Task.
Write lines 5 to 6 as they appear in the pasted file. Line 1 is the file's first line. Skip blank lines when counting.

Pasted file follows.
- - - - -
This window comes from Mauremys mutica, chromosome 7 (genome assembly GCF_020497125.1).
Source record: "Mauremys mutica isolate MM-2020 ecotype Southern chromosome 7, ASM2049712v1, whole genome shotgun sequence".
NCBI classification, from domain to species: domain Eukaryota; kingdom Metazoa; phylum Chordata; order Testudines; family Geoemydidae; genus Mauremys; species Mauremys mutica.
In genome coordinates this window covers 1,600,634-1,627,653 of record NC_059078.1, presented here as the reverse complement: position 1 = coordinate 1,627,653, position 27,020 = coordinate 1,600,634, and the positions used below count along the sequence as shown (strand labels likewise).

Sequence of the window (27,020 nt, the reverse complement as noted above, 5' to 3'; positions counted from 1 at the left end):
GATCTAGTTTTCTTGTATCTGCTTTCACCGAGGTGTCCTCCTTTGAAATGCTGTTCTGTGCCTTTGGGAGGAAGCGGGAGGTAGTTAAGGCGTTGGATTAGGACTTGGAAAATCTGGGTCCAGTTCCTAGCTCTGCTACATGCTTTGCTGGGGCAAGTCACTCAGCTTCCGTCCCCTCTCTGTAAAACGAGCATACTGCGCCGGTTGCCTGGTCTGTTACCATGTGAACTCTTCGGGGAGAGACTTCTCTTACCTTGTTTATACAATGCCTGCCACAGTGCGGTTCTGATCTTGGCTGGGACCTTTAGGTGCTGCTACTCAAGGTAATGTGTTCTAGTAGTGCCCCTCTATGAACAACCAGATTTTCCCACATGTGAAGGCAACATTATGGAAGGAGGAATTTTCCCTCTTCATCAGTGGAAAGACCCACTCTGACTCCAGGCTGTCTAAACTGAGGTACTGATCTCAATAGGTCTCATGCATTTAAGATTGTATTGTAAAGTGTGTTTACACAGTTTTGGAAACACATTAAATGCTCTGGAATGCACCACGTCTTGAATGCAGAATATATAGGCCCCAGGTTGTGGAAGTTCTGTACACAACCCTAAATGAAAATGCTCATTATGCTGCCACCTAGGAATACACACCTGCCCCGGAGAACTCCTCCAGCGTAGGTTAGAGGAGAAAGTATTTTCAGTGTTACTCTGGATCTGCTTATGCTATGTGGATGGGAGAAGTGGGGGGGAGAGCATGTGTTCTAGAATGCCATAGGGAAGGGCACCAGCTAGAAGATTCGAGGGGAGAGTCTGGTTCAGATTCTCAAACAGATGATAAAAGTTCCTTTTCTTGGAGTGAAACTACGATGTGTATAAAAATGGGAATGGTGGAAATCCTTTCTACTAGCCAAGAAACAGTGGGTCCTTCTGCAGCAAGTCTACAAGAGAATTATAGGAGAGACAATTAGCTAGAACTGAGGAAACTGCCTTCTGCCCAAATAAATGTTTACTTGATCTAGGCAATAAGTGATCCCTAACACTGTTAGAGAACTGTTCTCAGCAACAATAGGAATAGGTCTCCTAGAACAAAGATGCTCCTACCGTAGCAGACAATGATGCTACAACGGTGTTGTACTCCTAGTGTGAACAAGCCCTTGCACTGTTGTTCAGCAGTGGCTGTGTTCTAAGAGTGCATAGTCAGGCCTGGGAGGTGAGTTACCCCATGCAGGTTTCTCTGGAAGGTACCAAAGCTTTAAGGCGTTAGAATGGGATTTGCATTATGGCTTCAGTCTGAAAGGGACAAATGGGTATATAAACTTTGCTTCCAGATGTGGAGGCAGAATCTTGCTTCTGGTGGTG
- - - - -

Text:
Sequence of the window (27,020 nt, the reverse complement as noted above, 5' to 3'; positions counted from 1 at the left end):
GATCTAGTTTTCTTGTATCTGCTTTCACCGAGGTGTCCTCCTTTGAAATGCTGTTCTGTGCCTTTGGGAGGAAGCGGGAGGTAGTTAAGGCGTTGGATTAGGACTTGGAAAATCTGGGTCCAGTTCCTAGCTCTGCTACATGCTTTGCTGGGGCAAGTCACTCAGCTTCCGTCCCCTCTCTGTAAAACGAGCATACTGCGCCGGTTGCCTGGTCTGTTACCATGTGAACTCTTCGGGGAGAGACTTCTCTTACCTTGTTTATACAATGCCTGCCACAGTGCGGTTCTGATCTTGGCTGGGACCTTTAGGTGCTGCTACTCAAGGTAATGTGTTCTAGTAGTGCCCCTCTATGAACAACCAGATTTTCCCACATGTGAAGGCAACATTATGGAAGGAGGAATTTTCCCTCTTCATCAGTGGAAAGACCCACTCTGACTCCAGGCTGTCTAAACTGAGGTACTGATCTCAATAGGTCTCATGCATTTAAGATTGTATTGTAAAGTGTGTTTACACAGTTTTGGAAACACATTAAATGCTCTGGAATGCACCACGTCTTGAATGCAGAATATATAGGCCCCAGGTTGTGGAAGTTCTGTACACAACCCTAAATGAAAATGCTCATTATGCTGCCACCTAGGAATACACACCTGCCCCGGAGAACTCCTCCAGCGTAGGTTAGAGGAGAAAGTATTTTCAGTGTTACTCTGGATCTGCTTATGCTATGTGGATGGGAGAAGTGGGGGGGAGAGCATGTGTTCTAGAATGCCATAGGGAAGGGCACCAGCTAGAAGATTCGAGGGGAGAGTCTGGTTCAGATTCTCAAACAGATGATAAAAGTTCCTTTTCTTGGAGTGAAACTACGATGTGTATAAAAATGGGAATGGTGGAAATCCTTTCTACTAGCCAAGAAACAGTGGGTCCTTCTGCAGCAAGTCTACAAGAGAATTATAGGAGAGACAATTAGCTAGAACTGAGGAAACTGCCTTCTGCCCAAATAAATGTTTACTTGATCTAGGCAATAAGTGATCCCTAACACTGTTAGAGAACTGTTCTCAGCAACAATAGGAATAGGTCTCCTAGAACAAAGATGCTCCTACCGTAGCAGACAATGATGCTACAACGGTGTTGTACTCCTAGTGTGAACAAGCCCTTGCACTGTTGTTCAGCAGTGGCTGTGTTCTAAGAGTGCATAGTCAGGCCTGGGAGGTGAGTTACCCCATGCAGGTTTCTCTGGAAGGTACCAAAGCTTTAAGGCGTTAGAATGGGATTTGCATTATGGCTTCAGTCTGAAAGGGACAAATGGGTATATAAACTTTGCTTCCAGATGTGGAGGCAGAATCTTGCTTCTGGTGGTG